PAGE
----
part that would be considered to be the "end" of the car (in this case).

Tim

-------------- Original message ----------------------
From: "Mike Brock" <brockm@brevard.net>
Schuyler Larrabee writes:


"Um . . . . my calculator insists that the distance at the end of your
calculations is 10.5", not
11.5". But hey, that one inch is only .01148" at HO scale."

Not only that, but Ron Dittmer...long time employee of SAL or ACL and their
predecessors in the mechanical dept. tells me that wheel diameter
measurements were not done at the face of the wheel but, rather, halfway
into the tread. In fact, he says, a device was used which wrapped around the
wheel and measured the circumference from which the diameter was calculated.
Those that don't agree can take it up with him next Jan at Prototype Rails.
Anyhow, if this is correct, the actual diameter at the face would be 0.5"
less than we might think. Which would be 0.00574".

Mike Brock





Yahoo! Groups Links



Re: SP-B-50-15 box car

Mike Brock <brockm@...>
 

Schuyler Larrabee writes:


"Um . . . . my calculator insists that the distance at the end of your calculations is 10.5", not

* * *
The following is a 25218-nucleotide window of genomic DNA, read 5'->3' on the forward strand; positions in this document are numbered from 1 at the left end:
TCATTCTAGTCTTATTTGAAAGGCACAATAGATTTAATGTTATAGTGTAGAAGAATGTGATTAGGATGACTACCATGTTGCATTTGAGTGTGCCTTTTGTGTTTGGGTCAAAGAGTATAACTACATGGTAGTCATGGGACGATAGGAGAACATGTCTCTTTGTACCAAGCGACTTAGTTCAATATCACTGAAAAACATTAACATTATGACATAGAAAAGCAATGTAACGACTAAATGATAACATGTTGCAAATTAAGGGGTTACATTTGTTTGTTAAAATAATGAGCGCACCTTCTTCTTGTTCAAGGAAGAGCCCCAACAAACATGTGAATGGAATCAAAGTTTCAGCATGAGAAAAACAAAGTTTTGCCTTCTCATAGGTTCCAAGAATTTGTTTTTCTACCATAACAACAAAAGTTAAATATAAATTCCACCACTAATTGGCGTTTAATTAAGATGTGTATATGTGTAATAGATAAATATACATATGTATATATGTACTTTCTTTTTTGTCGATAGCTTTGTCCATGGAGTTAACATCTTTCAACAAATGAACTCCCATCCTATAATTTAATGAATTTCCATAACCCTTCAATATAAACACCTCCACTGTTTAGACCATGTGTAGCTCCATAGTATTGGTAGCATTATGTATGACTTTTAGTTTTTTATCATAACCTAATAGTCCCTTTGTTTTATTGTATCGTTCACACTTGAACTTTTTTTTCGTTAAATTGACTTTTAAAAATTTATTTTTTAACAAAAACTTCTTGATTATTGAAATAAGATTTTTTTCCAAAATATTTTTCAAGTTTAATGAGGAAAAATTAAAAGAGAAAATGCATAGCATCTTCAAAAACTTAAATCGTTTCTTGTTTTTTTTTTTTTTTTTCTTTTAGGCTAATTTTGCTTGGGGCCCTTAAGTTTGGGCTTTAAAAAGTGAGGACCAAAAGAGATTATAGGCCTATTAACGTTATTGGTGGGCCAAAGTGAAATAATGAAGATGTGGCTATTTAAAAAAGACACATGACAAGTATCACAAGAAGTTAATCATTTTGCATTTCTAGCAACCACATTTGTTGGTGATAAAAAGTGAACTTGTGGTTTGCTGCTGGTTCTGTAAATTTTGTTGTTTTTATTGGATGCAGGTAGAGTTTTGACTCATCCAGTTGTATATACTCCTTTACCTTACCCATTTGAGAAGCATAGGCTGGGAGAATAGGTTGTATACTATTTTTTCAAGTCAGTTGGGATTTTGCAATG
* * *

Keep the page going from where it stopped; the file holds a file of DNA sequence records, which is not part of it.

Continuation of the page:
11.5". But hey, that one inch is only .01148" at HO scale."

Not only that, but Ron Dittmer...long time employee of SAL or ACL and their predecessors in the mechanical dept. tells me that wheel diameter measurements were not done at the face of the wheel but, rather, halfway into the tread. In fact, he says, a device was used which wrapped around the wheel and measured the circumference from which the diameter was calculated. Those that don't agree can take it up with him next Jan at Prototype Rails. Anyhow, if this is correct, the actual diameter at the face would be 0.5" less than we might think. Which would be 0.00574".

Mike Brock


Re: Hercules 8000g Type 21 Tanks

Michael A. Shelley <mashelley@...>
 

--- In STMFC@yahoogroups.com, "John Hile" <john66h@...> wrote:

--- In STMFC@yahoogroups.com, "Michael A. Shelley" <mashelley@> wrote:

I have at least one of these kits, although I forget which number
(s).
On a slight tangent, were any of these cars built prior to 1925?
Michael,

In the 2/98 RMJ article you will get a builder's photo for PMCX 718,
blt 12/28, with K (KC?) brakes.

-John Hile

Thanks for all the replies. The K-brake kit would be an ideal solution
if I didn't already have several of the AB-brake kits and extra Tichy
KC brake sets around.

Michael A. Shelley


Boxcar build dates?

destron@...
 

Hi,

I'm looking for information as to when the following cars were built:

CNJ 33781
D&H 22962
ELS 7000 and 7096